March 2018 Volunteer of the Month: Kelly Lloyd Lankford


For a new attorney, several reasons might serve as deterrents to taking on a pro bono case: it might be a lot of work; it’s likely an area of law the attorney knows little about; or maybe it’s just difficult to know where to begin.  But Kelly Lloyd Lankford has experienced firsthand the benefits of pro bono work, and wants to reassure other young attorneys that it can be a positive experience.

Kelly is a Senior Managing Associate at Dentons.  She is a member of the firm’s Litigation and Dispute Resolution practice and Insurance sector group, focusing on commercial litigation and complex insurance and reinsurance disputes.  On the commercial litigation side, she handles business to business disputes, fraud claims, and breaches of contract.  Kelly has volunteered with VLJ for the past several years and recently accepted a position as co-chair of VLJ’s Generation Now, made up of young attorneys who plan fundraisers, volunteer recognition, and networking events on behalf of VLJ.  Kelly will be co-chairing the committee with Kaitlyn Stone, an Associate at Gibbons.

Kelly obtained her undergraduate degree from Ramapo College and her law degree from Seton Hall Law School.  She first worked at Lowenstein Sandler, then at McCarter and English, before joining Dentons in 2017.

While at McCarter, Kelly took on pro bono matters related to Superstorm Sandy, representing homeowners who had suffered losses to their primary residences in the storm but who were experiencing complications in their insurance claims.  Kelly also handled one of the first cases in which a victim of trafficking in New Jersey was successfully able to vacate her prior criminal record.  “I’ve found these cases to be some of the absolute most rewarding ones that I’ve ever done,” Kelly said.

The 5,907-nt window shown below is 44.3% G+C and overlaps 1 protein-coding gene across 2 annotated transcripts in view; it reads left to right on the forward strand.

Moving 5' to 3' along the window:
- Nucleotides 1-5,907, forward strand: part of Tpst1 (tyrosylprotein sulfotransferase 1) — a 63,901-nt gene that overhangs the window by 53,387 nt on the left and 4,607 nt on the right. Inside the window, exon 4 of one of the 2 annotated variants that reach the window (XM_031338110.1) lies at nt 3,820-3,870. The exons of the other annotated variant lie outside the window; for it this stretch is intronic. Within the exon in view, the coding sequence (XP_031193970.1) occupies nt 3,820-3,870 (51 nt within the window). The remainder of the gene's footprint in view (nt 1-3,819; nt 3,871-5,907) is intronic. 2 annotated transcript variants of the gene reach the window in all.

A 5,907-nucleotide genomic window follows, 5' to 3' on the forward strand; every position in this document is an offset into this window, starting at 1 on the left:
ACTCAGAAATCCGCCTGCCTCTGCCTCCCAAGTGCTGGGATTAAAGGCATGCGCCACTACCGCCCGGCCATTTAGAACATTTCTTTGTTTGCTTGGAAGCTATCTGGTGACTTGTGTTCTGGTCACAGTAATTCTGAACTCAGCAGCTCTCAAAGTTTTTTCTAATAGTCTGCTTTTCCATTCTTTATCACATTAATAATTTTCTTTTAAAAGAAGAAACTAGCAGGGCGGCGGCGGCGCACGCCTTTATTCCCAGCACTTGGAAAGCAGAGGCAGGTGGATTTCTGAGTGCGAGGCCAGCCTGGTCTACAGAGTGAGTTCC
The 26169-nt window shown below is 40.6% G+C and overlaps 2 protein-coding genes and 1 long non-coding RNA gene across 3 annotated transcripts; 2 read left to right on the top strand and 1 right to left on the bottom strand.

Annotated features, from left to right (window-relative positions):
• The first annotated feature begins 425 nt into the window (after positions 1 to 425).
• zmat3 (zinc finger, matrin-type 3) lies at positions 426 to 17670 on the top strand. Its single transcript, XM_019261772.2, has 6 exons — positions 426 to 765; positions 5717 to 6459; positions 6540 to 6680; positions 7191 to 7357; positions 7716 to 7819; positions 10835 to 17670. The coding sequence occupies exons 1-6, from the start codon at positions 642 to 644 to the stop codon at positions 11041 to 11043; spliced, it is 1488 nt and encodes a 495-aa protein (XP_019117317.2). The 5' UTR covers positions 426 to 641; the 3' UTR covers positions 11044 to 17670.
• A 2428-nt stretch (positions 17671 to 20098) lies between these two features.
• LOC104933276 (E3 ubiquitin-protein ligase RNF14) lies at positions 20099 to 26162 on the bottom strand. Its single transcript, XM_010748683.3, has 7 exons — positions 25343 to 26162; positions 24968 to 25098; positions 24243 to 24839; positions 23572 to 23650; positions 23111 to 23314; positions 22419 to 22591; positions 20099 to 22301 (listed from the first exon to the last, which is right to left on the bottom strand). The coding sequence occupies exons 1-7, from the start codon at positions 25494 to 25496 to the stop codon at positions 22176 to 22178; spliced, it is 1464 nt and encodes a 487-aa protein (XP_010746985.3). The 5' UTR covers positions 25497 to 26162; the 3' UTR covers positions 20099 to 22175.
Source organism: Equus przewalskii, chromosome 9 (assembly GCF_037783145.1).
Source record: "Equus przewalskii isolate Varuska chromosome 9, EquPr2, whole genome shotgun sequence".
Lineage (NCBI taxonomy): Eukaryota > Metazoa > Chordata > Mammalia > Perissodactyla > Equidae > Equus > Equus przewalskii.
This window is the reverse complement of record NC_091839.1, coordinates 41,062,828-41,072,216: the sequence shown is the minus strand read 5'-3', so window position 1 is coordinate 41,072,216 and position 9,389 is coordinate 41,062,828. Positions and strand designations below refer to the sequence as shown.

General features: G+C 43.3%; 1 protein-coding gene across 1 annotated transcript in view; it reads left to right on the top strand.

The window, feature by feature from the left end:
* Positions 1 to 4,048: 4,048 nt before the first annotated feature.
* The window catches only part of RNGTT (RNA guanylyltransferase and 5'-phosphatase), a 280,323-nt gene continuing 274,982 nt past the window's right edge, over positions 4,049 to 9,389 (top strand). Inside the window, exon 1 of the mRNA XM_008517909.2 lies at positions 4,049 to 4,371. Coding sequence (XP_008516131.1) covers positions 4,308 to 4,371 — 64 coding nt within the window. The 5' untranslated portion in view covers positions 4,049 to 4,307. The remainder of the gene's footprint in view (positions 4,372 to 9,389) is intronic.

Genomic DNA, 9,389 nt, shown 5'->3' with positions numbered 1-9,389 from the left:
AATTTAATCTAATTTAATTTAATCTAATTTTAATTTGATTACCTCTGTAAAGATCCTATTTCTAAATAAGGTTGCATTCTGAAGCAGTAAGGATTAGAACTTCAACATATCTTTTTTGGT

Kelly acknowledged that taking on a pro bono matter, especially in a new area of law, could be intimidating.  “But working with the VLJ team,” said Kelly, “I felt like there was a resource to help with questions that came up along the way, or to consult with about strategy, and I think that’s really great.” In particular, she appreciated the opportunity to attend a thorough training on interviewing trauma victims prior to taking on a human trafficking case.

In addition to her work with VLJ, Kelly has also handled asylum cases, two with Human Rights First representing Syrian refugees and another with Make the Road New York representing a client who had fled drug cartels in Honduras. 

Kelly has always had an interest in pro bono work.  “There’s so much unmet need for legal representation,” she said.  “Unfortunately, people who aren’t familiar with the legal system and aren’t represented often get treated a lot differently in our system than people who have an advocate helping them put together their case and tell their story.  Legal services are so expensive that a lot of people don’t get the help they need and don’t know what they’re entitled to.”  In addition to helping unrepresented clients, pro bono work can provide a benefit for the attorneys as well: “I think as an attorney, you learn skills through pro bono that you don’t always learn in your regular practice, at least not at a junior level,” said Kelly.  “You learn a lot about interviewing a client, gathering the relevant facts, and figuring out what’s critical to your case.  It’s a great opportunity.”

“Kelly has been an amazing supporter of VLJ for many years now,” said VLJ’s Executive Director Cathy Keenan.  “From working on one of our first trafficking-related cases to her involvement in VLJ’s Generation Now, Kelly is a wonderful example of the dedicated attorneys we have volunteering with us.”

Kelly is excited to begin her position as co-chair of the Generation Now Committee.  “I think pro bono offers so many opportunities for more junior attorneys to get involved, and helping them realize the different types of work that VLJ does and understand that VLJ will be there to mentor them if they take a case is huge,” says Kelly.  “I also think it could be great for attorneys who aren’t at a firm but whose employers are really supportive of pro bono to reach out to them and help them get involved.”